Lots of Talk About Buffett’s Latest Editorial

If you haven’t had a chance to read it yet, you need to read Warren Buffett’s editorial, Buy American. I Am. that was in last week’s New York Times (thanks to AFM reader, Tom, for sending this to me). It’s a short read. In the editorial Buffett makes the following comment:

A simple rule dictates my buying: Be fearful when others are greedy, and be greedy when others are fearful. And most certainly, fear is now widespread, gripping even seasoned investors. To be sure, investors are right to be wary of highly leveraged entities or businesses in weak competitive positions. But fears regarding the long-term prosperity of the nation’s many sound companies make no sense. These businesses will indeed suffer earnings hiccups, as they always have. But most major companies will be setting new profit records 5, 10 and 20 years from now.

Of course, not everybody agrees. Alan Abelson in this week’s Barron’s had this to say (sorry to paste so much but I had to in order to get the point across):

We needn’t go through the obligatory obeisance to Buffett’s investment prowess and peerless common sense. We think he’s great. And sure, we believe the country will survive and prosper in the future. No argument most stock prices are down sharply. But we don’t agree this is the time to dive headlong into the market.

For one thing, Buffett can afford to be patient as long as he chooses. Most investors don’t have that luxury. For another, the economy is in the early stage of unraveling and we don’t think the market decline has discounted the havoc this unraveling may wreak by a long shot.

As to the shining prospects he summons up for the long term, they’re not apt to help us all that much if tomorrow’s troubles prove as harsh as we suspect they will. Then, too, as another wise man, John Maynard Keynes, famously observed, in the long run we’re all dead.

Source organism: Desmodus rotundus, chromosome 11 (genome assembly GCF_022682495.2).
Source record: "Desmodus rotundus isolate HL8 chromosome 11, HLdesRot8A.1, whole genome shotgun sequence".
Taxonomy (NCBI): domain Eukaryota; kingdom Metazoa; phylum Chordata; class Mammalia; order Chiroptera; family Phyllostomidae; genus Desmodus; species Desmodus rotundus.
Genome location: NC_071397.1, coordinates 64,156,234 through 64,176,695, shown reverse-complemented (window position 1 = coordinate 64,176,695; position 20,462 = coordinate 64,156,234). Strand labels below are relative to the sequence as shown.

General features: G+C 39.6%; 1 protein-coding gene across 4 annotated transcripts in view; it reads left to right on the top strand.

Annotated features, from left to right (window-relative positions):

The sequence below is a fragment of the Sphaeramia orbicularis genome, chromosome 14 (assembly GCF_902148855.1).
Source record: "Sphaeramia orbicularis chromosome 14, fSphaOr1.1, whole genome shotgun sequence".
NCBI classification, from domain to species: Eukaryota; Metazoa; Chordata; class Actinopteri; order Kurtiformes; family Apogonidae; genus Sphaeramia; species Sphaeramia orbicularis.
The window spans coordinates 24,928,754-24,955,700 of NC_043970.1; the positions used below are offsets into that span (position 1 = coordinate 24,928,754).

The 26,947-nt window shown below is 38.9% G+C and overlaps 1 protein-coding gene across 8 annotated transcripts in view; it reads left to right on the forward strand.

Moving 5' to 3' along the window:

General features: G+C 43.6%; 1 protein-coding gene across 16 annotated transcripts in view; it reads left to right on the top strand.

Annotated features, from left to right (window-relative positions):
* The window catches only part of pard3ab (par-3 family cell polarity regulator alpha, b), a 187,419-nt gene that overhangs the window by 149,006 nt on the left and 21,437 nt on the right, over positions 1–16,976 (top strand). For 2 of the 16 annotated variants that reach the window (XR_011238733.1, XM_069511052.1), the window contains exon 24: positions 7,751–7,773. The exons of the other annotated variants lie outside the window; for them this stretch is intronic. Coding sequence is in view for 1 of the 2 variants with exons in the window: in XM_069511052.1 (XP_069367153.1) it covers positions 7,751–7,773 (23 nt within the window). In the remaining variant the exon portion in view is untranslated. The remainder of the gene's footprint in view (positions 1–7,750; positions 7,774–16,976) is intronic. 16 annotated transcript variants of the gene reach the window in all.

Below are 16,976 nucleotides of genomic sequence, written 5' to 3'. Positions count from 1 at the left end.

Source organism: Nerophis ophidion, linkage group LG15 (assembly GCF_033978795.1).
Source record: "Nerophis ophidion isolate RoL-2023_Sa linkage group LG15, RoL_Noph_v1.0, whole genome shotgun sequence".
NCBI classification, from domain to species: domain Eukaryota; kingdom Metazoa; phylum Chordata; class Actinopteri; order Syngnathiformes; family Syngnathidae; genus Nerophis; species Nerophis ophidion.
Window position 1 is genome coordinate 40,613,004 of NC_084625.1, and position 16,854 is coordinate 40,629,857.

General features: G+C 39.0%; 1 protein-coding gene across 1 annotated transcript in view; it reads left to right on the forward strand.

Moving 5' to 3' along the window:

Most of all, Buffett despite his long experience and savvy hasn’t run into a crisis quite like this one because, pure and simple, it has no true precedent. That alone anyone should give anyone with fewer resources than Buffett, intellectually and otherwise, pause. Contrary to what he’s saying, we can’t remember anything that deserves to be called a bull market that had to be caught early and it certainly wasn’t true of the last two we’ve enjoyed.

As to his allusion to robins in the spring — a nice play on it’s the early bird that catches the worm — as someone has noted, it’s the second mouse that gets the cheese.

I’m not quite sure who Abelson is talking about when he says “we” because later on in the issue of Barron’s comes a rather bullish cover story ($) by Gene Epstein.

Also, I would like to compare Abelson’s net worth to Warren Buffett’s. LOL! I think it’s funny whenever Buffett says anything, there’s all these so-called experts to tell us how wrong he (Buffett) is. No he’s not always right but he’s been a lot more right than most people.

2 thoughts on “Lots of Talk About Buffett’s Latest Editorial”

  1. The main thing I took from the Abelson quote above is this: “For one thing, Buffett can afford to be patient as long as he chooses. Most investors don’t have that luxury”

    I think it bears repeating that asset allocation is crucial to investment decisions and people need to be cognizant of that fact the closer they are to retirement. Sadly, it appears that many forgot.

  2. One thing to remember is that Buffett was correct in the past:
    1. In 1979 when everyone was fearful, he told he was buying. He was correct. Not immediately, but he himself said he cannot predict short-term movement.
    2. At another time – I believe early 90s, he predicted the next bull market.
    3. In 1999 he let it know the market was too high. When everyone was buying internet stocks, he mentioned Cinderella and the ball, and how you have to leave by midnight or you’ll be left with pumkin and mice. Commentators told Buffet was old and couldn’t understand “new economy”. Buffet was correct, and most of the rest of us were indeed left with pumpkin and mice.
    4. In 2004, Buffett told he cannot find anything of value in the market. He told he was under-invested, and that it was not pleasant but it was better than to feel like a fool later. He also called derivatives the “financial weapons of mass destruction”. Again, he didn’t predict the top, but it was better not to buy at 2004 and sell later.

    At every one of these times, listening to Buffet would’ve saved us money or helped us make it. Not short-term, but then unless you are a trader, short-term movements aren’t as important. The money you need within next 5 years shouldn’t be in the market anyway.

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